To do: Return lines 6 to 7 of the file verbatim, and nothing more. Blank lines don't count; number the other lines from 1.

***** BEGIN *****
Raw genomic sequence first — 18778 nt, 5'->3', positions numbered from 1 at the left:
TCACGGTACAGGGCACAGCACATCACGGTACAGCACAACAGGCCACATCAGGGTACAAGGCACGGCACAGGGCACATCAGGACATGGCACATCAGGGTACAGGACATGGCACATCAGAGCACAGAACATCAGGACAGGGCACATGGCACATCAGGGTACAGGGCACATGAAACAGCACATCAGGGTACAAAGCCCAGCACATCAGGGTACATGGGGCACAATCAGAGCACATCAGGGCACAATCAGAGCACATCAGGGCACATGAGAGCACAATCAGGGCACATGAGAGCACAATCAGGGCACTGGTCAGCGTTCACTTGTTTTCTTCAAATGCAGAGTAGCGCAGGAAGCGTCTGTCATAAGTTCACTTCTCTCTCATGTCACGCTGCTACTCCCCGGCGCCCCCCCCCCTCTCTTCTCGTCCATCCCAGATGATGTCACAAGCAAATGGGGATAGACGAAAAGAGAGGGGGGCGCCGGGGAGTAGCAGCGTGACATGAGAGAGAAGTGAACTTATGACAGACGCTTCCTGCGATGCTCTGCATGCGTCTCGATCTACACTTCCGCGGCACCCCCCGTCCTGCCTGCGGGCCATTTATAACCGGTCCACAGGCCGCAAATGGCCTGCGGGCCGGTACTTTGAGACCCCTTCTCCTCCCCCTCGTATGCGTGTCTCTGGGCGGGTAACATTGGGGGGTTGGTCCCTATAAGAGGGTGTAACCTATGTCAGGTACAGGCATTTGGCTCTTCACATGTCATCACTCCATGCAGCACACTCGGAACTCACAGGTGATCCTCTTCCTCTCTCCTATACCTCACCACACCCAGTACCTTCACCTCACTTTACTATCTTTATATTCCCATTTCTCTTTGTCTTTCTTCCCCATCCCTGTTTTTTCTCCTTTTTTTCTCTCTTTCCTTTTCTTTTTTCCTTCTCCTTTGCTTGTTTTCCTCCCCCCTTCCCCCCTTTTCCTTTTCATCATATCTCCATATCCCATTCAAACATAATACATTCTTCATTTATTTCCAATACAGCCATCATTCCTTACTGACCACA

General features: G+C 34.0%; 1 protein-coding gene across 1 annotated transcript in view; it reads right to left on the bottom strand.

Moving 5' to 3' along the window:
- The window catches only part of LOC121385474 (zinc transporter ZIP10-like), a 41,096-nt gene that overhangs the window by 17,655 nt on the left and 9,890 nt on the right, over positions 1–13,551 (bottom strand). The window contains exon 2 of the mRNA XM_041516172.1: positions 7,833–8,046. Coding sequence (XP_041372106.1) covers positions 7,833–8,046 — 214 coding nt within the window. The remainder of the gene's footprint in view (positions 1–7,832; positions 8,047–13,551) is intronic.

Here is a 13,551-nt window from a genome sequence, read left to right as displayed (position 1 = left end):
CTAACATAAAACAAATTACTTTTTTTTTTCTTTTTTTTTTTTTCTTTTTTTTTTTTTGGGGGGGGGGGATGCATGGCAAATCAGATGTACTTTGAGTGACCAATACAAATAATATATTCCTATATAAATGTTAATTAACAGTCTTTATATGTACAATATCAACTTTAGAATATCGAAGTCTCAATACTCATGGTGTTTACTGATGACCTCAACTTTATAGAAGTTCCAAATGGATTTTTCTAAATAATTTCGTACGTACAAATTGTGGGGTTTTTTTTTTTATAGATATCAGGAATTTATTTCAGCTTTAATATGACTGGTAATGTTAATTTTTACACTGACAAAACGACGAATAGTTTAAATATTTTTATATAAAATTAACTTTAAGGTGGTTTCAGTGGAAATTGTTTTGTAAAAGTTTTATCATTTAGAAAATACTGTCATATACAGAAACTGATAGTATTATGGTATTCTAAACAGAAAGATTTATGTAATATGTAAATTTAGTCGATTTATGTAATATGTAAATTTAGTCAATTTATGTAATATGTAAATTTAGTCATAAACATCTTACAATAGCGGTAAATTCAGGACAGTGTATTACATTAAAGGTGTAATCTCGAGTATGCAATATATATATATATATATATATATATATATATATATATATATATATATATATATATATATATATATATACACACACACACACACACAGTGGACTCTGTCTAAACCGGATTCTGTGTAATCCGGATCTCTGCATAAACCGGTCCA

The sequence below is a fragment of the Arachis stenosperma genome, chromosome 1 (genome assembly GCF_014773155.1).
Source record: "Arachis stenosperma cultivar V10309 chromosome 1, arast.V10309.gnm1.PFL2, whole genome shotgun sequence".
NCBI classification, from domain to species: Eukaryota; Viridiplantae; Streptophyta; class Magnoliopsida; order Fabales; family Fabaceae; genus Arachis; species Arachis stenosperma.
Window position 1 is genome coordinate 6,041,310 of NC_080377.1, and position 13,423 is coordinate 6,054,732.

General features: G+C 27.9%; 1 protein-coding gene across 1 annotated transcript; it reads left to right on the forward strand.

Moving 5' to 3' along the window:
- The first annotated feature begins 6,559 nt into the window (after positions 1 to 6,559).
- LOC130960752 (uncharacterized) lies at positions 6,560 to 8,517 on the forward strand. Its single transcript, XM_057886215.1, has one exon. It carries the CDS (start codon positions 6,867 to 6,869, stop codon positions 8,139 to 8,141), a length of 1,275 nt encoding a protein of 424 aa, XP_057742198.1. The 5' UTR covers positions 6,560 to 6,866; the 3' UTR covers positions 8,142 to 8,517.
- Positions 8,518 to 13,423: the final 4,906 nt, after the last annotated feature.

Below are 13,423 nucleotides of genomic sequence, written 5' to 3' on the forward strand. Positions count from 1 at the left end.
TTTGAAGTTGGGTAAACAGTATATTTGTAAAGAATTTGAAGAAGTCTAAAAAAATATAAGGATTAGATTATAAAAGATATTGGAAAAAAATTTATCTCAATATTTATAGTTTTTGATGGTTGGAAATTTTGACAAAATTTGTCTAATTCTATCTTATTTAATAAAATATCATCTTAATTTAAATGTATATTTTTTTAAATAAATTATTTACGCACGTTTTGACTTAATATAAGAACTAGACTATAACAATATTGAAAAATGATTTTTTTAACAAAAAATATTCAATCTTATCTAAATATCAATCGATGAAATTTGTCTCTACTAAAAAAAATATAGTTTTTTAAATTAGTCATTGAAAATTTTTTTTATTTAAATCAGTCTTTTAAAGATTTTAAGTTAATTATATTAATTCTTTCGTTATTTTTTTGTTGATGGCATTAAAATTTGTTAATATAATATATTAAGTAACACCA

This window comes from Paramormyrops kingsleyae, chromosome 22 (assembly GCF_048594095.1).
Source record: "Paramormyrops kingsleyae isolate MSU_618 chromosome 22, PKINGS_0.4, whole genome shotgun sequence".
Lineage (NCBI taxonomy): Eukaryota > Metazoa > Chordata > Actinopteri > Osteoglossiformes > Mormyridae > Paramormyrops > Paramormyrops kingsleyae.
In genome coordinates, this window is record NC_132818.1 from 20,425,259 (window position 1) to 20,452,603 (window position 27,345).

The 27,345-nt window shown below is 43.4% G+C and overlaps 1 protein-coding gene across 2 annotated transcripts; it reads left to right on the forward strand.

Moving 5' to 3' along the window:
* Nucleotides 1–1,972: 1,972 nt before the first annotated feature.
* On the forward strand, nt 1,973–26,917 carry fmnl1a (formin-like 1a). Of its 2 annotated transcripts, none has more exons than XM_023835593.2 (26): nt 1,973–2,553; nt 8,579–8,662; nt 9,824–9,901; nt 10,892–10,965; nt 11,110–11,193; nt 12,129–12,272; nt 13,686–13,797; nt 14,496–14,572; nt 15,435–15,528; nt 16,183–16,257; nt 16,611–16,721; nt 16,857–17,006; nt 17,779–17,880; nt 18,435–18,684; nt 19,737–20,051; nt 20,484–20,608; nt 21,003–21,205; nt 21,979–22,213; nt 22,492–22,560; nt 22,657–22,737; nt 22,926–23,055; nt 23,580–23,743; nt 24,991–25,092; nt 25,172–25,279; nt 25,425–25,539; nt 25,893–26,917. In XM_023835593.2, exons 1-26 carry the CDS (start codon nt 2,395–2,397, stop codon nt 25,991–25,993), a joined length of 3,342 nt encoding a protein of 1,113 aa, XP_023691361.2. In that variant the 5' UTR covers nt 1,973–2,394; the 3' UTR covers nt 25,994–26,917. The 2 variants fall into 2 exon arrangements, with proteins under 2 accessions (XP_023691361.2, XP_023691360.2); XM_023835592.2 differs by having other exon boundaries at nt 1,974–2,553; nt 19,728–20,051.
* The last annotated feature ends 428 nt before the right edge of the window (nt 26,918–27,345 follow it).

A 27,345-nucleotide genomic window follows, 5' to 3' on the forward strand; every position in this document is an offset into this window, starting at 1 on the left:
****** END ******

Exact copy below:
Here is a 13,551-nt window from a genome sequence, read left to right as displayed (position 1 = left end):
CTAACATAAAACAAATTACTTTTTTTTTTCTTTTTTTTTTTTTCTTTTTTTTTTTTTGGGGGGGGGGGATGCATGGCAAATCAGATGTACTTTGAGTGACCAATACAAATAATATATTCCTATATAAATGTTAATTAACAGTCTTTATATGTACAATATCAACTTTAGAATATCGAAGTCTCAATACTCATGGTGTTTACTGATGACCTCAACTTTATAGAAGTTCCAAATGGATTTTTCTAAATAATTTCGTACGTACAAATTGTGGGGTTTTTTTTTTTATAGATATCAGGAATTTATTTCAGCTTTAATATGACTGGTAATGTTAATTTTTACACTGACAAAACGACGAATAGTTTAAATATTTTTATATAAAATTAACTTTAAGGTGGTTTCAGTGGAAATTGTTTTGTAAAAGTTTTATCATTTAGAAAATACTGTCATATACAGAAACTGATAGTATTATGGTATTCTAAACAGAAAGATTTATGTAATATGTAAATTTAGTCGATTTATGTAATATGTAAATTTAGTCAATTTATGTAATATGTAAATTTAGTCATAAACATCTTACAATAGCGGTAAATTCAGGACAGTGTATTACATTAAAGGTGTAATCTCGAGTATGCAATATATATATATATATATATATATATATATATATATATATATATATATATATATATATATATATATATACACACACACACACACACAGTGGACTCTGTCTAAACCGGATTCTGTGTAATCCGGATCTCTGCATAAACCGGTCCA